Tuesday, June 30, 2009

Until the cows come home.

Until the cows come home, most have heard that old saying, well they came home for the last time this past weekend. It was a very sad time for us but we had to sell them all. Our farm is remote and so my mother will not stay there alone, she will sell and move into town. It will be the first time since the 1800's that there are no cattle on the farm. Cows are cows and all would sooner or later have to go but there are family lines that have been around since I was a baby, maybe even before then. The cows themselves ranged in age from two years old to fourteen, so we do get attached in some way to them. Like the chickens, some are ding-bats but some are nice animals and I felt guilty as if betraying a friend.


They will all go together to a new home, a much larger farm with other cattle, I told the farmer "good luck, I hope they do well for you". I will take this moment to say my Dad did know how to pick good cattle, the calves were often some of the biggest around by fall, he also took good care of them, a bit spoiled actually, however if they bring in the money, then they need to be looked after. My Dad used to be a cow/calf farmer. This means he kept cows as a breeding herd, they raise their own babies until the calf is around six months old, and then we sell the calf. Some one buys them and then finishes raising them. The cows are never milked, I laugh when people from the city ask me "can't you just put a milking machine on them?" The younger ones we could probably train, but if you were to walk up to an older cow of about six who never has been milked before and "try" to stick milkers on her, you will probably be seeing stars for a while from the kick!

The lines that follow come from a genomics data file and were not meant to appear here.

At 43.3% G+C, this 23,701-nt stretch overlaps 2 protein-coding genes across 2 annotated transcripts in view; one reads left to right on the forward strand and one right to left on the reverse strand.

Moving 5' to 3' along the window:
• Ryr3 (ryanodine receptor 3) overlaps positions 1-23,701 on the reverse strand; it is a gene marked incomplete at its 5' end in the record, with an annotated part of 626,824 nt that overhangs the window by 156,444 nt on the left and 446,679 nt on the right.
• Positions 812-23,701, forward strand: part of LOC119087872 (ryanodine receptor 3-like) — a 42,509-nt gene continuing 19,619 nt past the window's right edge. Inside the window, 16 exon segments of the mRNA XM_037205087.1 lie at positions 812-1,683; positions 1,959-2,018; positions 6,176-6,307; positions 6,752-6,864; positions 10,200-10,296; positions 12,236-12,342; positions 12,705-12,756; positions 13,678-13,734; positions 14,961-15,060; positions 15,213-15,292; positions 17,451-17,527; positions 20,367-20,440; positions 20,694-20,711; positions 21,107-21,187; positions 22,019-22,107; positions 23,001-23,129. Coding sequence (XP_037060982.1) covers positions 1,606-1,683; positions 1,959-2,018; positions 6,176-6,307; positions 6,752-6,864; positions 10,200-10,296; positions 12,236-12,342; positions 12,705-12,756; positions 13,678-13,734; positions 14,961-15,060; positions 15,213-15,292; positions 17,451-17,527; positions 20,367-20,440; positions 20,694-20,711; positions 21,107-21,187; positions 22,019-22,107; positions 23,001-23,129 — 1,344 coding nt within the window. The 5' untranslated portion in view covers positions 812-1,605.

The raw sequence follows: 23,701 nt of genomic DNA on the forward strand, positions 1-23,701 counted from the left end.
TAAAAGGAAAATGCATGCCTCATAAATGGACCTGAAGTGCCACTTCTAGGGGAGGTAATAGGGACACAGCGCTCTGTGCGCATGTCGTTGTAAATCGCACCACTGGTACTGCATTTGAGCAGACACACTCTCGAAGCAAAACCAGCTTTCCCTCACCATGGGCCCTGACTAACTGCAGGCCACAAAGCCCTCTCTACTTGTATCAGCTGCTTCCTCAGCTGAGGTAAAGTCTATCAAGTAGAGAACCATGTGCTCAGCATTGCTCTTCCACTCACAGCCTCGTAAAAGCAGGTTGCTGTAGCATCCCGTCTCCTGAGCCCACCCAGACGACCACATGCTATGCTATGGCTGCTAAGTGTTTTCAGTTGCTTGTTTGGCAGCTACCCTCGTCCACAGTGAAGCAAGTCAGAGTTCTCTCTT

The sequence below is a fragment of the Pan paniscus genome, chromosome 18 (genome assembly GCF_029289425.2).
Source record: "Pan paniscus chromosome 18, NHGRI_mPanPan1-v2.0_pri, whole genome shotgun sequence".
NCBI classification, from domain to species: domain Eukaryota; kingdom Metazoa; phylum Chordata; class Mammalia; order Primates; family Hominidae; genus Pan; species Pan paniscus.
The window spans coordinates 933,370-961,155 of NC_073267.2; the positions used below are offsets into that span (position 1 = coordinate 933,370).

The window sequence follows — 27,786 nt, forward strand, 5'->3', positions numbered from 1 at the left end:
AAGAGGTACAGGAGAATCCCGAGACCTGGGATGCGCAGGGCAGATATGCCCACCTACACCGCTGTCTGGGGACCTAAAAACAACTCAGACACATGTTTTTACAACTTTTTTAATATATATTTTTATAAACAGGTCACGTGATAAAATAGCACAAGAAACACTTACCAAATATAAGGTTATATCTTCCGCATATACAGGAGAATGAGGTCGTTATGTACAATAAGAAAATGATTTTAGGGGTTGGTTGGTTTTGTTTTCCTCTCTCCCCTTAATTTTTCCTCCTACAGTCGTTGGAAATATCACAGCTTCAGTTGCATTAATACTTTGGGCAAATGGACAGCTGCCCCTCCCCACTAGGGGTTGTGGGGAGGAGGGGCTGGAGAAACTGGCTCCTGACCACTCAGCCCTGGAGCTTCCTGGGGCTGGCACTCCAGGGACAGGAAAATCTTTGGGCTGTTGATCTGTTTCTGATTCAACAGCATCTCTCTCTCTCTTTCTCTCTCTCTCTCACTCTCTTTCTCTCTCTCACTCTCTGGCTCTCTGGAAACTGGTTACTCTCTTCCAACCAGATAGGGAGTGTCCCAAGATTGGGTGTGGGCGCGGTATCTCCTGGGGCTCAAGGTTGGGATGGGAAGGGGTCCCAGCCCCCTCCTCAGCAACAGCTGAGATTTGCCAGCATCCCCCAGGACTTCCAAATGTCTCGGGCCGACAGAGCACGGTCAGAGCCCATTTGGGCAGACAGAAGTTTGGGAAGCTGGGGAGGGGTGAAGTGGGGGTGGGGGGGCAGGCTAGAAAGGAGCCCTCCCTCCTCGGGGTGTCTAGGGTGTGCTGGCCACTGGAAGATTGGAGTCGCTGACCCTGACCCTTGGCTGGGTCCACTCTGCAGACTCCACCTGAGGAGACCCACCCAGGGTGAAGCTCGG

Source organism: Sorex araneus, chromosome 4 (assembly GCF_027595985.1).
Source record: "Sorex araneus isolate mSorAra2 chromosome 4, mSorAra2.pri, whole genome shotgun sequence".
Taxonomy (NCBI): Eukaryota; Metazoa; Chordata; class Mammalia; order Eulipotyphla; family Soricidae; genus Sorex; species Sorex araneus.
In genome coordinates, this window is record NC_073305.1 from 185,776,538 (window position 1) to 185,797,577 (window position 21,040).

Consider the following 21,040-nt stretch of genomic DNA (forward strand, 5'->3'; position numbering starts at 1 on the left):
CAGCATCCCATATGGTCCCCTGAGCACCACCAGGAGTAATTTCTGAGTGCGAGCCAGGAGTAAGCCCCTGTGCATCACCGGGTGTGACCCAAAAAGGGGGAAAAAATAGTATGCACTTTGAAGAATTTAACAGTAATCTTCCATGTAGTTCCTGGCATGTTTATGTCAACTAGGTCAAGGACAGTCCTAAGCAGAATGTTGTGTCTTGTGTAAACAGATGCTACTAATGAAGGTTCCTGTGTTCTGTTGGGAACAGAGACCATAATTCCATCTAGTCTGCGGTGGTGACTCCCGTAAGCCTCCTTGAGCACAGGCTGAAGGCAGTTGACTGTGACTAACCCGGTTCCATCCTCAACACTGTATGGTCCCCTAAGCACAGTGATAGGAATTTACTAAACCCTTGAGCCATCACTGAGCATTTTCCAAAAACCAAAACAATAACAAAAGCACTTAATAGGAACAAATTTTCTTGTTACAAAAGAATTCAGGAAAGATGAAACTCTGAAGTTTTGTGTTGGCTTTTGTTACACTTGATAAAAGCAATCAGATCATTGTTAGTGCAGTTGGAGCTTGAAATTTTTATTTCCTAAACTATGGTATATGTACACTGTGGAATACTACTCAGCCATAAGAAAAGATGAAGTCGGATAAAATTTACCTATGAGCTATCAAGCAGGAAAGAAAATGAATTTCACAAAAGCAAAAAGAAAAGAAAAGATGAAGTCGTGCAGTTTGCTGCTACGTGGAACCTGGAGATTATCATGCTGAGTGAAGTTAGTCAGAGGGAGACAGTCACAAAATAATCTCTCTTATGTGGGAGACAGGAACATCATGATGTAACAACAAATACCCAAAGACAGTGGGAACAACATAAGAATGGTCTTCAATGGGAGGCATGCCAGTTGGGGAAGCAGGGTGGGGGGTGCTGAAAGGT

I took some goodbye shots of me bringing them home. They are all gone now and the fields feel so empty, I keep expecting to see one walk out or hear one bawl. I just did not have time to look after them any more but I miss them in a strange way. My Dad refused to look at my film, I think it would be too hard for him to see them come home for the last time and it is sadly interesting that he pretty much entered a coma the weekend they left.

I was calling them from the far pastures to the home farm, watch and see them happy to run home.

8 comments:

Sunny said...

We raise Herefords on the same type program, momma cows and babies til 6 mo, but crossed w/Angus bull.
Your dad had a very nice looking herd! My heart goes out to your family at this time .....

Tracey said...

That was so sad. I'm very sorry for you all. That looks such a beautiful place to live, how far away from there do you live?
Tracey
xxx

Amri said...

I don't know much about cattle but they look beautiful. I hope that they are going to a very good home.

John Gray jgsheffield@hotmail.com said...

end of an era.....
chin up

Sara said...

How hard this must all be for you! I hope that in some small way writing your blog is helping you come to terms with everything you are going through. My thoughts are with you at this difficult time, Sara x

Amy said...

oh, i feel so sad for you. and sorry about your little chick!

thinking of you. Amy xxx

Chicken Boys said...

Gees. That is so sad! I'd cry my eyes out. It's hard enough selling a chicken that I've raised from a bitty. Please tell your dad that I am sorry things ended that way!!

Odette said...

i use to live with my grandmother in our farm, a very remote place, yet it's the one that stuck to my memory most because it's where i have the most fun.
they eventually have to sell it because none of their 11 children would like to live there. my dad's sibling are use to the life in the city and tending a farm isn't what they want.
maybe aside from my grandma, i was the only one who felt sad to see it go. but i will always have the memory of my childhood days, where chickens run freely, the pigs are not put on a sty, and cows and water buffalo are my means of transport.
i am sure you have yours too that will last you a life time...